It was hard to find anyone speaking up on Zumbo’s behalf; though there were, along with the vituperation, some calls for civility from anti-Zumbo bloggers like author and outdoorsman Steve Bodio. (That blog of Steve’s, by the way, includes Jim Zumbo’s public apology, which of course did nothing to abate the storm.)

It helps to understand what’s going on if you remember that there are subcultures within the gun culture, and these subcultures do not always see eye to eye. There are the hunting-outdoors gun people; there are the target-shooting range people; there are the military-weapons buffs, the skeet-and-trap folk, home-security specialists, the antique-weapons crowd, and so on. (You know you’re graced with the presence of an antique-weapons enthusiast down at the range when you hear a sort of WHOOOMPF! and see a vast cloud of dense white smoke coming towards you. That was a pan of black powder going off.) Of course, there is lots of overlap — the range is always more crowded just before hunting season, as the hunters prepare for business — but there are frictions, too.

As the Zumbo case illustrates, the point of maximum friction is between hunters and the rest. There is a lurking suspicion among non-hunting gun sportsmen that the hunters will sell them down the river, if some clever politician can clinch the deal. As an e-correspondent of mine put it:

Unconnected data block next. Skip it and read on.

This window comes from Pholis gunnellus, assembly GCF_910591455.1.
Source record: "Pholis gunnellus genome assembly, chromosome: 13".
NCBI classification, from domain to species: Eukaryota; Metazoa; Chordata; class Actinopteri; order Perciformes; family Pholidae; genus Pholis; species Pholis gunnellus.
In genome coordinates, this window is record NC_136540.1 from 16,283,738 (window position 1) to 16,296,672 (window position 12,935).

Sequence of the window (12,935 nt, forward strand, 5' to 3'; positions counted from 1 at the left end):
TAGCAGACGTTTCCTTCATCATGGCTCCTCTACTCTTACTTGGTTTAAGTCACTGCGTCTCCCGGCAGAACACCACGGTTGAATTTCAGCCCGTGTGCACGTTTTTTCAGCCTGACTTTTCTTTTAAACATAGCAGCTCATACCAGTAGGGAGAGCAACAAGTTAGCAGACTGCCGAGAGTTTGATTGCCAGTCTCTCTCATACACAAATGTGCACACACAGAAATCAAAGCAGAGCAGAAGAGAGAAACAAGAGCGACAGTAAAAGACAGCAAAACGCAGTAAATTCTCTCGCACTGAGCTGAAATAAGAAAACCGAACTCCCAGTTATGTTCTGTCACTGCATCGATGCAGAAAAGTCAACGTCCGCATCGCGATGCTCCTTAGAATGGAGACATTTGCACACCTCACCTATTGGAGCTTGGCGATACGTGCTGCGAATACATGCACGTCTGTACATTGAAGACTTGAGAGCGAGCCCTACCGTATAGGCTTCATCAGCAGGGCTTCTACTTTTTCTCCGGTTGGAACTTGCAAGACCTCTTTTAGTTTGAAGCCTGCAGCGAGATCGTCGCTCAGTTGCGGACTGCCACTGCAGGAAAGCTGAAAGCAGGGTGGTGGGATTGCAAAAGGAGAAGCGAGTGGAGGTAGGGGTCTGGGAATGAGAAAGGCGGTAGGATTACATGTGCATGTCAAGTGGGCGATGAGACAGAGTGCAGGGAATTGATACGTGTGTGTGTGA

A problem with the duck hunter crowd is that politicians try to take away our handguns or my black rifles, but insist they’ll never go after your over-under. The duck hunters nod and let the confiscation proceed, and before long all that’s left are the duck hunters, who have no support as their shotguns are confiscated.

The mirror-image among hunters is a certain disdain for weapons that, in the hunter’s opinion, are no use in the field, or are in some way “unsporting.” This usually includes any weapon that can fire on fully automatic. If you imagine a 1920s street gangster bringing down a deer with a tommy gun, you will see their point. With some hunters, the prejudice extends to semi-automatics, or even to anything that just looks “military.”

What the Zumbo case shows is that these minor differences will be brushed aside when gun enthusiasts sense a threat to their rights. Hunting-outdoor sportsmen piled on with the rest — though in general, like Steve Bodio, with a bit more regard for civility. As I started out by saying, for all the magnificent achievements of the NRA in keeping gun rights secure, gun hobbyists and sportsmen live in a state of mild, if permanent, insecurity, and our natural posture is defensive.

The political lesson to be taken by any contender for the Republican nomination who is seriously short of creds on gun rights issues — no names, no pack drill — is that Second Amendment enthusiasts stand head and shoulders above other conservative groups in their passion and solidarity on behalf of their constitutional rights. You will need to work very hard and tread very carefully if you want the support of this large and well-organized constituency. Set a foot wrong and you could find yourself being zumboed!